The hand-drawn animation is beautiful, the music is wonderful and matches the film perfectly. The editing is very good and the voice work (at least on the Japanese language soundtrack) was exceptional. The script was also excellent.

Although I like Big Hero 6 and consider it also a very good film in its own right, I personally like The Tale of Princess Kaguya even more and I wish it had won the Academy Award instead. I know it really doesn't matter. Both are excellent films and are deserving of the accolades they've received.

This film is available on Blu Ray and DVD. By all means, watch it on Blu Ray if you can. Most highly recommended.
A rare gem of modern animation, a masterpiece no doubt.
Before this film, the last masterpiece by Takahata Isao at Studio Ghili is My Neighbors the Yamadas (1999). 7 years later, in 2006, he began a new animation project which is this film, and everyone had to wait another 7 years to see his work which was claimed prior to the release date by Nishimura Yoshiaki (a producer of the film) that this work is "the best and last" by Takahata. I completely agree with Mr. Nishimura. The film has a minimalist style taking some resemblance to My Neighbors Yamadas, but more colorful, more poetic and picturesque, and more artistically soaring in visual style. The plot is simple and beautiful. The soundtrack is awesome.

In his career at Ghibli, Takahata has made just 5 animated feature films for 25 years (including Grave of the Fireflies), roughly a half as much as Miyazaki Hayao's works (9 films), but as the more time went by, the better and the more creative Takahata has been in making his works. And with Kaguya, he has reached his highest peak in the life of creation. In my own opinion, this film is as excellent as Miyazaki's Spirited Away in general: less symbolic but way visually better than Miyazaki's work.

And like Grave of the Fireflies or Only Yesterday, Kaguya's ending leaves some melancholy in audiences' mind, though it is so predictable. Perhaps it's the melancholy not only about the film, but also about a rare gem in animation which has gone far far away and would never come back, like Kaguya.
Best animated film ever made?
When I think of animated films, my mind is not filled with enchanting scenes from Fantasia or talking toys or many of the other things that seem to be so exhilarating to mass audiences. Popularity and entertainment have grown less exciting to me the more that I watch movies. I want to be caressed with a beautiful idea and allowed to ponder it for a while. That's why I love Studio Ghibli. Or, that's at least one reason why I love Ghibli.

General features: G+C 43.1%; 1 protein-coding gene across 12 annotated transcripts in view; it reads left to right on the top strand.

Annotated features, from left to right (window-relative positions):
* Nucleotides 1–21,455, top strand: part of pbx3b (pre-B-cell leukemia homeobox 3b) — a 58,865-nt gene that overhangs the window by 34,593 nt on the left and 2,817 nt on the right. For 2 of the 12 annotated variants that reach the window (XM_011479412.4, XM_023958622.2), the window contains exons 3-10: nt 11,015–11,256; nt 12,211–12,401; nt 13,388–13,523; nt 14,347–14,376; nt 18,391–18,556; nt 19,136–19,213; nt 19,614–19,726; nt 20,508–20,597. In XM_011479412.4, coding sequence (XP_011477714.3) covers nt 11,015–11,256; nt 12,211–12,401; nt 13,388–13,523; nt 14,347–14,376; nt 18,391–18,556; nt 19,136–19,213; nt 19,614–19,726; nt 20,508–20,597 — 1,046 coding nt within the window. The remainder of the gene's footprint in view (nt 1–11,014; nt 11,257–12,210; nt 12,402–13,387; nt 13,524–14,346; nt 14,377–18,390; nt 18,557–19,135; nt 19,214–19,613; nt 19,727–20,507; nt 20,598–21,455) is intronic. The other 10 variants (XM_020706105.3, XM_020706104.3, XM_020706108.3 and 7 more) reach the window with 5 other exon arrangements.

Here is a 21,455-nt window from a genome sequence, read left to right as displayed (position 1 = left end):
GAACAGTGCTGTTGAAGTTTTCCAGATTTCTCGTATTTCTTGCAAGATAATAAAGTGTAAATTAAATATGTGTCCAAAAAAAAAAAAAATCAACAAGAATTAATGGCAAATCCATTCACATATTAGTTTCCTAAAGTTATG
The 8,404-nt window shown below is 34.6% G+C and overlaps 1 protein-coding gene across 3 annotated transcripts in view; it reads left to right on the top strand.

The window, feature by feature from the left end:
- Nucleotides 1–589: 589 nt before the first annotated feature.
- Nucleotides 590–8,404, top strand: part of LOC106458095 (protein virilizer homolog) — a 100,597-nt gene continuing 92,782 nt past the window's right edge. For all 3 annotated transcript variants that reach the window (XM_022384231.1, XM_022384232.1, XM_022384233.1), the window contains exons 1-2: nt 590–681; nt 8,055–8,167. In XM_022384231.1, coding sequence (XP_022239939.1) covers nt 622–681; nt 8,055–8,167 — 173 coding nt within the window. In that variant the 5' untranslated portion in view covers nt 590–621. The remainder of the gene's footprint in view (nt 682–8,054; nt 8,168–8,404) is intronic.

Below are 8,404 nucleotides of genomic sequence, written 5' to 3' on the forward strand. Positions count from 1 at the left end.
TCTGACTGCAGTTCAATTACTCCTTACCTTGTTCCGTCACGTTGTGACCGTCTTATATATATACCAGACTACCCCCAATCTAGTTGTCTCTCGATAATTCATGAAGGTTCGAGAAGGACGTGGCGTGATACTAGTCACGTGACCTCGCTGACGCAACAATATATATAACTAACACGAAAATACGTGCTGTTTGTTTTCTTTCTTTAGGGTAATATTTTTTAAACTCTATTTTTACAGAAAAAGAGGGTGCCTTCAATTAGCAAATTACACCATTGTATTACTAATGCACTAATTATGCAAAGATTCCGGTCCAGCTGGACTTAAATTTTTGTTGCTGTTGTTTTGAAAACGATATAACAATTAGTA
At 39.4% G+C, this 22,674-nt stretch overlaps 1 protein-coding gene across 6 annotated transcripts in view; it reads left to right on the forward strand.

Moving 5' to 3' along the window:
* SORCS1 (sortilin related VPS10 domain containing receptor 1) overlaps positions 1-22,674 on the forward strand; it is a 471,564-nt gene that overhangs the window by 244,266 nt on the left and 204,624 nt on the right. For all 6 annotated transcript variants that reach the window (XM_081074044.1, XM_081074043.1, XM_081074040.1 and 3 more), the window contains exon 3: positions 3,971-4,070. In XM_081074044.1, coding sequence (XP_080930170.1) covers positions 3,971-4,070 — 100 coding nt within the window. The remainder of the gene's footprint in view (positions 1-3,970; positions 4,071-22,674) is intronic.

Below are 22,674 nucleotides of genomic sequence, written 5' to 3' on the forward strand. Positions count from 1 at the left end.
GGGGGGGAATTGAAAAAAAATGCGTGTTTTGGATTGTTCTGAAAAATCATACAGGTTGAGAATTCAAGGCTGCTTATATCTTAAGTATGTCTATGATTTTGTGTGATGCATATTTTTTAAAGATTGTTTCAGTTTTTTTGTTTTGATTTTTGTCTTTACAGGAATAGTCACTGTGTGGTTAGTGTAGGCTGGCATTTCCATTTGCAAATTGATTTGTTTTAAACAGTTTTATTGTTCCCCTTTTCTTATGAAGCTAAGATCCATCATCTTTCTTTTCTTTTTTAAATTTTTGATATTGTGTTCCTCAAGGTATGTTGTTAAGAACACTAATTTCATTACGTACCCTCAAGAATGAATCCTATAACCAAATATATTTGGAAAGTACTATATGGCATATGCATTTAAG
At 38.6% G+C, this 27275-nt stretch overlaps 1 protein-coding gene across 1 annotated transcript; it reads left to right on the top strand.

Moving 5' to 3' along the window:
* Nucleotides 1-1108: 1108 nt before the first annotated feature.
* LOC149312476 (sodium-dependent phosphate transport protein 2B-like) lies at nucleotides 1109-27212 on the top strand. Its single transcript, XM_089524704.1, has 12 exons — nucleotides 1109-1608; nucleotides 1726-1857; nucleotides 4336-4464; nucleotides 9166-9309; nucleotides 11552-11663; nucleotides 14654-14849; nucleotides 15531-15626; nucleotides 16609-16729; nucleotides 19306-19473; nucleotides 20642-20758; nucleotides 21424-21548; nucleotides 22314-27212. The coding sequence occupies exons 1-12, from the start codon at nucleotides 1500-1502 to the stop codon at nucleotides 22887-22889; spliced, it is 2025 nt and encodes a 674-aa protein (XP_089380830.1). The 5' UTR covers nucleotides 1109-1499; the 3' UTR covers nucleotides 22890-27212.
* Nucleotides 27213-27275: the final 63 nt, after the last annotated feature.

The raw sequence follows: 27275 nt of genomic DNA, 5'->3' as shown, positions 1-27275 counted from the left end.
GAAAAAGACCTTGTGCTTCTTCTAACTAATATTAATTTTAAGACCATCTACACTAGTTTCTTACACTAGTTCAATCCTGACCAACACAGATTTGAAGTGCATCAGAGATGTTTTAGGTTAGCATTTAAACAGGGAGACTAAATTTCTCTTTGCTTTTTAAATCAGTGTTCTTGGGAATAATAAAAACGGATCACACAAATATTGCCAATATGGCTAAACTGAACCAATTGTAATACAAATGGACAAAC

Other contenders for best animated film might be... Nausicaa of the Valley of the Wind, Grave of the Fireflies, Princess Mononoke, or the beautiful "recobbled cut" of The Princess and the Cobbler. I think that The Tale of Princess Kaguya is easily a contender. Not for greatest of 2014 (WHY Big Hero 6?) but of all time.

Animation-wise, it is near the very top. It is every bit as entrancing as Nausicaa of the Valley of the Wind. Of course, Princess Mononoke has more detail in its art and The Princess and the Cobbler is in a class of its own. (If you've never seen The Princess and the Cobbler - Recobbled Cut on YouTube, watch it now - its Salvador Dali meets Andy Warhol). The animation is minimalistic to the point that it actually enhances and adds to the experience. Your mind is allowed to fill in the blanks. The "suggestions" made by the animators are absolutely breathtaking. The spirit of Japan comes to life in their strokes.

Considering the animated films that are being released today (Walt Disney Studios, for example, treats its audience like mindless garbage receptacles), Princess Kaguya is more than a breath-of-fresh-air, it is a very important film. It says something that very few movie studios have the guts to say. That money doesn't matter - life should be pure. That's what this movie pines for - purity. And how so lacking are America's studios today! Hollywood has become a business rather than a laboratory. It no longer makes films; instead, we are subjected to 2- hour-long trailers for merchandise. Kaguya is a real masterpiece and work-of-art. It deserves to be celebrated. And it deserved the Oscar. Maybe it's too good for the Oscars.
A Triumph
With the exception of the energetic The Lego Movie, this year has been a disappointment for the animated genre. What a relief then it is that Isao Takahata's (Grave of the Fireflies) new film is a triumphant success.